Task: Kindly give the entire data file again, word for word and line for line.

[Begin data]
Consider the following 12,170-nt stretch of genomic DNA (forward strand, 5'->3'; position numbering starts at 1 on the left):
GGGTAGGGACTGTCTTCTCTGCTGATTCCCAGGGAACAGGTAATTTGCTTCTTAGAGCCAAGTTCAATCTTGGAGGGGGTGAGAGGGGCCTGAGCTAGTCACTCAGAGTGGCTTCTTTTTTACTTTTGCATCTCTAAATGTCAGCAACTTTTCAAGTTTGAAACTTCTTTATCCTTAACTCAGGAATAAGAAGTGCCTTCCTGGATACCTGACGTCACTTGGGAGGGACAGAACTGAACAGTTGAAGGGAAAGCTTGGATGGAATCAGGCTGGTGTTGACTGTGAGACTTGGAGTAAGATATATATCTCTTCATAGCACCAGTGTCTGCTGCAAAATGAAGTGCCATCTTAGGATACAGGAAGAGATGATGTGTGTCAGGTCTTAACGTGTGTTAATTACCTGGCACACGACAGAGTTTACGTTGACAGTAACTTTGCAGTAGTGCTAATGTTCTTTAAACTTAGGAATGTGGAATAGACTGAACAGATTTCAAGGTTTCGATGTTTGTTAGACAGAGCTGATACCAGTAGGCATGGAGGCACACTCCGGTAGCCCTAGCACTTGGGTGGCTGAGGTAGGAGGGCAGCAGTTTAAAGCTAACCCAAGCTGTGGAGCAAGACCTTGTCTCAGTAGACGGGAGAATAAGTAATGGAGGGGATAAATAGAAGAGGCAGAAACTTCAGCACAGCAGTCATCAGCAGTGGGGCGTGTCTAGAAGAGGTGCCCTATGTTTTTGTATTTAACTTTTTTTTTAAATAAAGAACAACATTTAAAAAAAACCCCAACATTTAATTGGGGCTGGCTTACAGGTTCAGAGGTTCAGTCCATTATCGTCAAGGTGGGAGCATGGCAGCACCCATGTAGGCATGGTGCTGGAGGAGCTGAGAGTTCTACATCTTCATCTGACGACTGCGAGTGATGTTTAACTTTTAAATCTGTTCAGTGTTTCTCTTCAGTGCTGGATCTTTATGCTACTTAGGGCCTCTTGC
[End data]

Consider the following 12,170-nt stretch of genomic DNA (forward strand, 5'->3'; position numbering starts at 1 on the left):
GGGTAGGGACTGTCTTCTCTGCTGATTCCCAGGGAACAGGTAATTTGCTTCTTAGAGCCAAGTTCAATCTTGGAGGGGGTGAGAGGGGCCTGAGCTAGTCACTCAGAGTGGCTTCTTTTTTACTTTTGCATCTCTAAATGTCAGCAACTTTTCAAGTTTGAAACTTCTTTATCCTTAACTCAGGAATAAGAAGTGCCTTCCTGGATACCTGACGTCACTTGGGAGGGACAGAACTGAACAGTTGAAGGGAAAGCTTGGATGGAATCAGGCTGGTGTTGACTGTGAGACTTGGAGTAAGATATATATCTCTTCATAGCACCAGTGTCTGCTGCAAAATGAAGTGCCATCTTAGGATACAGGAAGAGATGATGTGTGTCAGGTCTTAACGTGTGTTAATTACCTGGCACACGACAGAGTTTACGTTGACAGTAACTTTGCAGTAGTGCTAATGTTCTTTAAACTTAGGAATGTGGAATAGACTGAACAGATTTCAAGGTTTCGATGTTTGTTAGACAGAGCTGATACCAGTAGGCATGGAGGCACACTCCGGTAGCCCTAGCACTTGGGTGGCTGAGGTAGGAGGGCAGCAGTTTAAAGCTAACCCAAGCTGTGGAGCAAGACCTTGTCTCAGTAGACGGGAGAATAAGTAATGGAGGGGATAAATAGAAGAGGCAGAAACTTCAGCACAGCAGTCATCAGCAGTGGGGCGTGTCTAGAAGAGGTGCCCTATGTTTTTGTATTTAACTTTTTTTTTAAATAAAGAACAACATTTAAAAAAAACCCCAACATTTAATTGGGGCTGGCTTACAGGTTCAGAGGTTCAGTCCATTATCGTCAAGGTGGGAGCATGGCAGCACCCATGTAGGCATGGTGCTGGAGGAGCTGAGAGTTCTACATCTTCATCTGACGACTGCGAGTGATGTTTAACTTTTAAATCTGTTCAGTGTTTCTCTTCAGTGCTGGATCTTTATGCTACTTAGGGCCTCTTGC